Too Hard for Science?

Philip Zimbardo–creating millions of heroes By Charles Q. Choi  If outside influences can make people act badly, can they also be used to help people do good? In "Too Hard for Science?" I interview scientists about ideas they would love to explore that they don’t think could be investigated. For instance, they might involve machines … Continue reading

Google Still Pulling Ahead in Search

According to New comScore Numbers By Ryan Singel Google’s still sitting pretty at the top of the U.S. search heap, handling nearly two-thirds of all domestic searches, according to March data from comScore that contradicts a recent report showing Bing closing in on the search giant. Like Google, Microsoft’s Bing gained 0.3 percent of the … Continue reading

Holocaust Hegemony

. . . and its moral pitfalls. By SAM SCHULMAN  Last month, the Canadian journalist Richard Klagsbrun drew attention to a newly submitted Master’s thesis at the University of Toronto’s ed school: “The Victimhood of the Powerful: White Jews, Zionism and the Racism of Hegemonic Holocaust Education.” Proud author Jennifer Peto told a reporter for … Continue reading

Thank your teachers: test-takers remember more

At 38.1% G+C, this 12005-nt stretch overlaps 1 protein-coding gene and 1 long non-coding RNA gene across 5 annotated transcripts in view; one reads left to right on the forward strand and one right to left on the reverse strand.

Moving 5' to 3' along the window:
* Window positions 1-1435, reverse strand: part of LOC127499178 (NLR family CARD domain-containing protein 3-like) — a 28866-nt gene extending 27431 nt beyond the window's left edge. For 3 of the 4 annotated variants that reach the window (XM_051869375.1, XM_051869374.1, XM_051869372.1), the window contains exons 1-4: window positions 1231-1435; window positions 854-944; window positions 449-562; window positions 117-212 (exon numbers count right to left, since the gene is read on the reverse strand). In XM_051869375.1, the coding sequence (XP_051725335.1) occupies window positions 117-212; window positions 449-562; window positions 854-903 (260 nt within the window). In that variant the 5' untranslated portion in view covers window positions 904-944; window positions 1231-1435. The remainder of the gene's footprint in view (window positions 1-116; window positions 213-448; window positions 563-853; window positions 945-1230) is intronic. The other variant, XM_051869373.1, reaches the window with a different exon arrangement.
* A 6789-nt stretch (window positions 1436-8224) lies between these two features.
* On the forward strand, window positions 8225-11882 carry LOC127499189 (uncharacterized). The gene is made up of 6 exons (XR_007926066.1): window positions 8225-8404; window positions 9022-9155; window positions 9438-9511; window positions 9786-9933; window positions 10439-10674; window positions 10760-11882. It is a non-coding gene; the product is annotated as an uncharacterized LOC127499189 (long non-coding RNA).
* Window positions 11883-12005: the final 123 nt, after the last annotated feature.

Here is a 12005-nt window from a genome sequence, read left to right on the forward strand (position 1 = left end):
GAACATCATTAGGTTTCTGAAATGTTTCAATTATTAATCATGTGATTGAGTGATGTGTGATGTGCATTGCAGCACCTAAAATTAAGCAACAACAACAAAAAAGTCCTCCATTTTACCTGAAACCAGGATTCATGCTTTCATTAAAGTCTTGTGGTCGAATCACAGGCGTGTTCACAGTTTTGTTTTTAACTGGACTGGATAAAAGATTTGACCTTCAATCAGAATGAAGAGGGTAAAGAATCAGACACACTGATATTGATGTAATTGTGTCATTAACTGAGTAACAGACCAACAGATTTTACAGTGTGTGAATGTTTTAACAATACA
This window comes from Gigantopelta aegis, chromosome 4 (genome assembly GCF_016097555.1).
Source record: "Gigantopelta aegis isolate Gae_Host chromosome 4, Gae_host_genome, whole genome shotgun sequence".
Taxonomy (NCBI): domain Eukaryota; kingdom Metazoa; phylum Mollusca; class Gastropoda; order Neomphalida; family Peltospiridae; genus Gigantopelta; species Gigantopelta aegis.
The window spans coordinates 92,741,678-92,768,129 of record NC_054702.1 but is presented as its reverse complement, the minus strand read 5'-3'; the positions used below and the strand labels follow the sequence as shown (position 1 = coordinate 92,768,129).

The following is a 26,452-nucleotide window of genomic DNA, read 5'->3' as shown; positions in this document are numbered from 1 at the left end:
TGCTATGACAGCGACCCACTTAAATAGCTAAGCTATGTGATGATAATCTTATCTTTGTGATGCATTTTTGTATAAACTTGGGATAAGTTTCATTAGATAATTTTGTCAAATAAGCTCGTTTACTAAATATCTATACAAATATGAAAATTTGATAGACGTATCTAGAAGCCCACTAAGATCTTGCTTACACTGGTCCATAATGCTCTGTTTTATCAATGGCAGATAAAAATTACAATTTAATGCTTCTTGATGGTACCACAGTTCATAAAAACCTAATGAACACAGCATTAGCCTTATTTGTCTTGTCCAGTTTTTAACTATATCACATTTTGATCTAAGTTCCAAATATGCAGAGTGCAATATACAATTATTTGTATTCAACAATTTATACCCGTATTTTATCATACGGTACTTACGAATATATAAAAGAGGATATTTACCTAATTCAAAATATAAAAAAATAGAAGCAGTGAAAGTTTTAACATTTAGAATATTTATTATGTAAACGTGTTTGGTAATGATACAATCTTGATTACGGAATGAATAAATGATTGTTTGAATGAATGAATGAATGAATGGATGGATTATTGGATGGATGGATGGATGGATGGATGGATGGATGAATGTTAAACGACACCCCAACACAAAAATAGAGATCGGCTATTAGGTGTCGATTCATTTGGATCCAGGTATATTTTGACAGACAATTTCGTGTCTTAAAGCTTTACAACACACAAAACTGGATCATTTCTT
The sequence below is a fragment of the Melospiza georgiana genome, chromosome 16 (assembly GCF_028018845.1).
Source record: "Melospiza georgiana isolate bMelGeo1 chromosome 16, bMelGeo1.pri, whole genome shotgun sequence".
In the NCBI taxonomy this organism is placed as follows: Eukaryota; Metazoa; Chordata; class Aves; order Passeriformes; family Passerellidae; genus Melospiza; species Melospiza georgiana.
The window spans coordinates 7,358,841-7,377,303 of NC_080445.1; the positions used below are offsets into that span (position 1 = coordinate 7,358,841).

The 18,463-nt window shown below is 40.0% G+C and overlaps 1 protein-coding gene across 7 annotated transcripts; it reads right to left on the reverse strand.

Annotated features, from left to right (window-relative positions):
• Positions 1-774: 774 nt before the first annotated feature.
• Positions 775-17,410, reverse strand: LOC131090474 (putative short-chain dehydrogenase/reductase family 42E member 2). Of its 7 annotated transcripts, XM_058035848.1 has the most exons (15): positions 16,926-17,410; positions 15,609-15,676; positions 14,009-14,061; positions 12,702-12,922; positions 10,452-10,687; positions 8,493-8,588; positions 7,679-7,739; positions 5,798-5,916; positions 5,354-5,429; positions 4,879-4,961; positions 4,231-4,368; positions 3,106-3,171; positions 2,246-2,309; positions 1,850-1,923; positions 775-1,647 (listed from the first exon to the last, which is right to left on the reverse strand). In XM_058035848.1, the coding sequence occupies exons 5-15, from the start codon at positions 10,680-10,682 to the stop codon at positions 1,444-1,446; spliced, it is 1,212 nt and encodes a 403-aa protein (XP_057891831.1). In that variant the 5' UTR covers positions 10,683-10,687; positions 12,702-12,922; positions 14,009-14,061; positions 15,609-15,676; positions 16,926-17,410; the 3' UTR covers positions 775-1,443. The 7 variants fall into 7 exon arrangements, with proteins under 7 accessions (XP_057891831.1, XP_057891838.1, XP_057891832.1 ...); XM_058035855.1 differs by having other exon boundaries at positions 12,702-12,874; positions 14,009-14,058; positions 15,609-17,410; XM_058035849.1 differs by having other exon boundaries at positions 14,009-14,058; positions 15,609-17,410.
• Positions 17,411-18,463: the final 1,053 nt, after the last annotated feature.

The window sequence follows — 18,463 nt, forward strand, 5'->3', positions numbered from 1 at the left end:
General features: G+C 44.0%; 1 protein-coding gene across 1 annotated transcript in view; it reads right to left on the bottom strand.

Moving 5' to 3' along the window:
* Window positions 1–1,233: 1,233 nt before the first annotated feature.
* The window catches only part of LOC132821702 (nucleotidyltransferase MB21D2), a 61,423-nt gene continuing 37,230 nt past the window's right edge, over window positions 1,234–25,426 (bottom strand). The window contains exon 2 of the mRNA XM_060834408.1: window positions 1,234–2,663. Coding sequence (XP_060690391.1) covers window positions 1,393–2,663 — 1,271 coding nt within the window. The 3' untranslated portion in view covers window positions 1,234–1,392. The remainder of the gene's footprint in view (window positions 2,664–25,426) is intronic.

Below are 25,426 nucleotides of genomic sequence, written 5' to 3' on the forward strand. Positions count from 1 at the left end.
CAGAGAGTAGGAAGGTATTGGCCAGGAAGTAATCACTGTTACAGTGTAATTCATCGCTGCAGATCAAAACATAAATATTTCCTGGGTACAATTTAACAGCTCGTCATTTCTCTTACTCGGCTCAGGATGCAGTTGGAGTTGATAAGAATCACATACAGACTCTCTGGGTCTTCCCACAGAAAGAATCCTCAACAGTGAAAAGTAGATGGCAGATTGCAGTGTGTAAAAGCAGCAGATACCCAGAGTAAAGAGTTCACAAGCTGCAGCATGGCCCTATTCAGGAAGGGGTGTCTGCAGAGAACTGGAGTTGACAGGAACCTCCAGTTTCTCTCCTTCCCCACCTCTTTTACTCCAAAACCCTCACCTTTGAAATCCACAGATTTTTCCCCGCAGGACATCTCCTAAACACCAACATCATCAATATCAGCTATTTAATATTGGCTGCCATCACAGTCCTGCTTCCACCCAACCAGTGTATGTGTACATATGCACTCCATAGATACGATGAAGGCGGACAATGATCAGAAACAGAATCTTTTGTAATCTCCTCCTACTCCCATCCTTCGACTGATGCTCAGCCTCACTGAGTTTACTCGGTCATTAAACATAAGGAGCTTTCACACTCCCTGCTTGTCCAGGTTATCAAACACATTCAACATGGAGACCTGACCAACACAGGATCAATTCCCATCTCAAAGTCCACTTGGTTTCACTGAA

By John Timmer We expect that the majority of those reading this piece are all too familiar with the tests and quizzes that fill the academic landscape. Although most view these as (at best) a necessary evil—people need some way of tracking academic progress—it turns out that they actually play a useful pedagogical function: an … Continue reading

The Case for a New Way Forward in Afghanistan

Matthew Hoh Director of the Afghanistan Study Group I wanted to respond to critiques registered by Andrew Exum and Joshua Foust to the report issued by the Afghanistan Study Group last Wednesday (view video of the launch event at CSPAN). My colleagues on the Afghanistan Study Group, Bernard Finel, a senior fellow at the American … Continue reading

Why Is the Sky Blue?

In justifying his attack on the recent Afghanistan Study Group report, Josh Foust makes the following argument: Perhaps an argument from analogy might work. We have two men, each with an equivalent set of skills and abilities, but only one of them will be tasked with educating an entire generation of children in how to … Continue reading